Tundra is the last painting that Martin made before shocking the art world and abruptly leaving New York in 1967. It is also a beautiful and unique work from her New York period, a conclusion that brought her mature grid period to an end. Two horizontal lines and one vertical line, barely perceivable on an off-white background, create six large vertical rectangles. The painting retains the vertical and horizontal compositional elements of the mature grids, but presents the format in an entirely new way.
In her last half-dozen paintings of 1967, Martin began expanding out of the grid, a process that culminated with Tundra. In works such as Hill and Desert, both 1967, she abandoned the vertical lines, focusing only on the horizontal. In both paintings, a repeating pattern of two single lines and then a double line is expressed.
These types of patterned compositions would reappear in the 1970s in paintings such as The Islands I–XII, 1979. In Trumpet, 1967, painted right before Tundra, Martin introduces a mottled grey background, another format that does not otherwise appear in the 1960s grids but will reappear in paintings much later in her career, including Untitled, 2004, one of the last Martin completed before she died.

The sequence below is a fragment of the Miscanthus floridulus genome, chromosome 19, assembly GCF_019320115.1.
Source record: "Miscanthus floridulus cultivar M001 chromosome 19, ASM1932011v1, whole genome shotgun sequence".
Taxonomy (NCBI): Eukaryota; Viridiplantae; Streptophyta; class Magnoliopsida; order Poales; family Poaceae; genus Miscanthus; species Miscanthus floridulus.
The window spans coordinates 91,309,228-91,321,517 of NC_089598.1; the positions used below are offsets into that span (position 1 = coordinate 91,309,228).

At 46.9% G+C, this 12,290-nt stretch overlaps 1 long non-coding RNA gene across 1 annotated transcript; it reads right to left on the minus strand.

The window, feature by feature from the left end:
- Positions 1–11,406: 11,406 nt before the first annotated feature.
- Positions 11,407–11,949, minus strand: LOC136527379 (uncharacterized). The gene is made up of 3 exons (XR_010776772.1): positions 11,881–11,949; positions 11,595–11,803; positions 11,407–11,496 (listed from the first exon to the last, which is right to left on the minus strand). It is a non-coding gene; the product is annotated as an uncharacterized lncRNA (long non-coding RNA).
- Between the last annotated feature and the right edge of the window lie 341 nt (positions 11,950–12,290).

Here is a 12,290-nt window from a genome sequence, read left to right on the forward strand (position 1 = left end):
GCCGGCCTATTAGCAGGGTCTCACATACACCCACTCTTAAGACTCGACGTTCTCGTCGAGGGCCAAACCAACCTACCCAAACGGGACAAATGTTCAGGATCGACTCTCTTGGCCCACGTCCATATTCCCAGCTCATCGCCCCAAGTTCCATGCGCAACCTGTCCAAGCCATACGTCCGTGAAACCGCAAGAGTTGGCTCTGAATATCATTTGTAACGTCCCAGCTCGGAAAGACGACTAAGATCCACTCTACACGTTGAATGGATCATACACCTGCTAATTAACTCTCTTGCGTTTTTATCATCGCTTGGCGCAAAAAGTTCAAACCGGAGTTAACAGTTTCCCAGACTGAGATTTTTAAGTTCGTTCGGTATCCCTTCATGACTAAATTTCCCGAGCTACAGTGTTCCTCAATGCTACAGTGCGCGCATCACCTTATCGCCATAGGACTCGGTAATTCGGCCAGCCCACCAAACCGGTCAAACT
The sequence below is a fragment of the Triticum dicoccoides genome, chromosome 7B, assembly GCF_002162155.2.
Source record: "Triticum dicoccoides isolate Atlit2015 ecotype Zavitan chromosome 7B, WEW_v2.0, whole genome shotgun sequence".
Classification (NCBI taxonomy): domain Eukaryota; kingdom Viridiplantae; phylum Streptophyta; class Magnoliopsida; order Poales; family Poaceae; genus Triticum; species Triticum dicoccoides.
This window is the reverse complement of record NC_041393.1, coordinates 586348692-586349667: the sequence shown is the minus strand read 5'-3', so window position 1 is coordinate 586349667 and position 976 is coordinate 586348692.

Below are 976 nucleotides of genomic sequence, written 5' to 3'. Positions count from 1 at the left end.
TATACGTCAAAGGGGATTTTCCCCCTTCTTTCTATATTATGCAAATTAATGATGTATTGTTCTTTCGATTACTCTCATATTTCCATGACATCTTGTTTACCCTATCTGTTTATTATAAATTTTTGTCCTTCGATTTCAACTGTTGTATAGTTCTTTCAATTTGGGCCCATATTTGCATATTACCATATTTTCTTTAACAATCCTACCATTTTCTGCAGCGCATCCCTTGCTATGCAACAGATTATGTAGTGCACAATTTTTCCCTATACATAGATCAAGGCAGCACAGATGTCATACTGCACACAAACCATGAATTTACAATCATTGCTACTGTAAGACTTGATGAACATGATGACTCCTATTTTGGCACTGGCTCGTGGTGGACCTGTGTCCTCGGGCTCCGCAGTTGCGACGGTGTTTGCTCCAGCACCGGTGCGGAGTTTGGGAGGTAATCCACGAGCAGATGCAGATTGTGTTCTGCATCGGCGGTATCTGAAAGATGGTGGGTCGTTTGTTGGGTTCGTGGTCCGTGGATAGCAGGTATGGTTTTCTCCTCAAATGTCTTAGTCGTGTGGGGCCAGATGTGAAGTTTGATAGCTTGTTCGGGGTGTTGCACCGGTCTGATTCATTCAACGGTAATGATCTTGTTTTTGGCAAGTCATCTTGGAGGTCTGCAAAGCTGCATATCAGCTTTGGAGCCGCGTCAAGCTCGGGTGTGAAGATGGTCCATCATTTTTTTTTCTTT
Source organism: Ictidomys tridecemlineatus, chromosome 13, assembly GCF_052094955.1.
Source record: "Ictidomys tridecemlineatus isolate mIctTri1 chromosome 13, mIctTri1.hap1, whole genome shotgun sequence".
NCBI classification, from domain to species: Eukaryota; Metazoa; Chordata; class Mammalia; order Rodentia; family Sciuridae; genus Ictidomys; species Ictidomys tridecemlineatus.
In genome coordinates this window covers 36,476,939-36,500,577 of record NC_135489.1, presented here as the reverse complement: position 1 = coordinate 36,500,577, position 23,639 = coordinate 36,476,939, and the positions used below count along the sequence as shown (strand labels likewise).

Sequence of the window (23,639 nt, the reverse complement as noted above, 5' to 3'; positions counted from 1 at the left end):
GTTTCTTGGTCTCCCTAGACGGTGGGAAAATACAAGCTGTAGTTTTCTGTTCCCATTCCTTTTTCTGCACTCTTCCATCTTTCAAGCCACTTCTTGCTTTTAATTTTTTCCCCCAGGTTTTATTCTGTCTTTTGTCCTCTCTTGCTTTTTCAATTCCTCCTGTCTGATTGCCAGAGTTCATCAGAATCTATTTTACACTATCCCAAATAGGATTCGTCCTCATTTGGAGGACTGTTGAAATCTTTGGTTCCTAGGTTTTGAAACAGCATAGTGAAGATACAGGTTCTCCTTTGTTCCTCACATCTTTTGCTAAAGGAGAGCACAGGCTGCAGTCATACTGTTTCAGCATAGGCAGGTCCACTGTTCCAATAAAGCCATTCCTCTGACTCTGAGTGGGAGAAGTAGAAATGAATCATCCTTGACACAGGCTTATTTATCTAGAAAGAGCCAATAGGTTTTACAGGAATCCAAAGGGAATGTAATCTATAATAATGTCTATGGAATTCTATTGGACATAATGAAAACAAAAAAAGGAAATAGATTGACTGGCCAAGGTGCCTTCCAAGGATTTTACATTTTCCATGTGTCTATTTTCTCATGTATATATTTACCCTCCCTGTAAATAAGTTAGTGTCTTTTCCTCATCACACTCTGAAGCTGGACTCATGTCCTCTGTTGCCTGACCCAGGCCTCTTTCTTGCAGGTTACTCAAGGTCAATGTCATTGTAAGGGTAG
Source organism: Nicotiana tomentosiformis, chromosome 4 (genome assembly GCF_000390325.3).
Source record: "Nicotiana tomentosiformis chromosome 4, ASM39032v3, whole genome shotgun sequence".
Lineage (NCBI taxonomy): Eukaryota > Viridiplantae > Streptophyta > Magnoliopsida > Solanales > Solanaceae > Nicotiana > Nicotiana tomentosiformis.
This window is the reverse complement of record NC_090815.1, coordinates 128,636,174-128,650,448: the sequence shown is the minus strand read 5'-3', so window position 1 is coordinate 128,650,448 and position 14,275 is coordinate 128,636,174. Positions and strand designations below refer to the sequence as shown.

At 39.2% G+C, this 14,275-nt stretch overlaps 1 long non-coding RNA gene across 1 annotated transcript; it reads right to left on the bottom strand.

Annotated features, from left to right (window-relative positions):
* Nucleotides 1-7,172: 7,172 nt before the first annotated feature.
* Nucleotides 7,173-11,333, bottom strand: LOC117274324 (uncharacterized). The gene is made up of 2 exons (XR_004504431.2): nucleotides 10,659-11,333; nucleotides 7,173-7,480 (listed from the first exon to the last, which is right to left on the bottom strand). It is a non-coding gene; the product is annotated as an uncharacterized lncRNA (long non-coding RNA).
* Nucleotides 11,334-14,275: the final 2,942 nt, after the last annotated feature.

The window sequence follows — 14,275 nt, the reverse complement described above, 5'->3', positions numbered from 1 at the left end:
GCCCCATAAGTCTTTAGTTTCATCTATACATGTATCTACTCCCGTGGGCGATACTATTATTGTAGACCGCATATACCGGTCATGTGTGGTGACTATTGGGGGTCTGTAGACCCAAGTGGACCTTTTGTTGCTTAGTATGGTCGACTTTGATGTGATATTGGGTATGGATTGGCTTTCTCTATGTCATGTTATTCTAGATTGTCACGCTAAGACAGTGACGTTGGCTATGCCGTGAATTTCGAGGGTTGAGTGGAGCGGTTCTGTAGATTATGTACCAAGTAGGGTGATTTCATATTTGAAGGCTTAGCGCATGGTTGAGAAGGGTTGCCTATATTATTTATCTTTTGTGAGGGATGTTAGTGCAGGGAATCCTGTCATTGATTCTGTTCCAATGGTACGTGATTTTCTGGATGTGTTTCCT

Although Martin’s 1967 paintings, including Tundra, represent the end of her grid period, they also lay the ground for the work that she would take up in the 1970s and beyond. For example, the six white vertical rectangles created by the expanded grid in Tundra are very similar in format to the six red and blue vertical rectangles in Untitled #3, 1974.
In 1967 or 1968, collector Samuel Wagstaff (1921–1987) purchased Tundra. It was included in Martin’s first non-commercial art exhibition, organized by Douglas Crimp (1944–2019) at the School of Visual Arts Gallery in New York in 1971, at documenta 5 in Kassel, Germany in 1972, and in Martin’s mid-career retrospective at the Institute of Contemporary Art at the University of Pennsylvania in 1973. In 1971, the painting was featured in a tribute to Martin in Artforum by Kasha Linville, who called Tundra “a simple, almost inexplicable canvas.”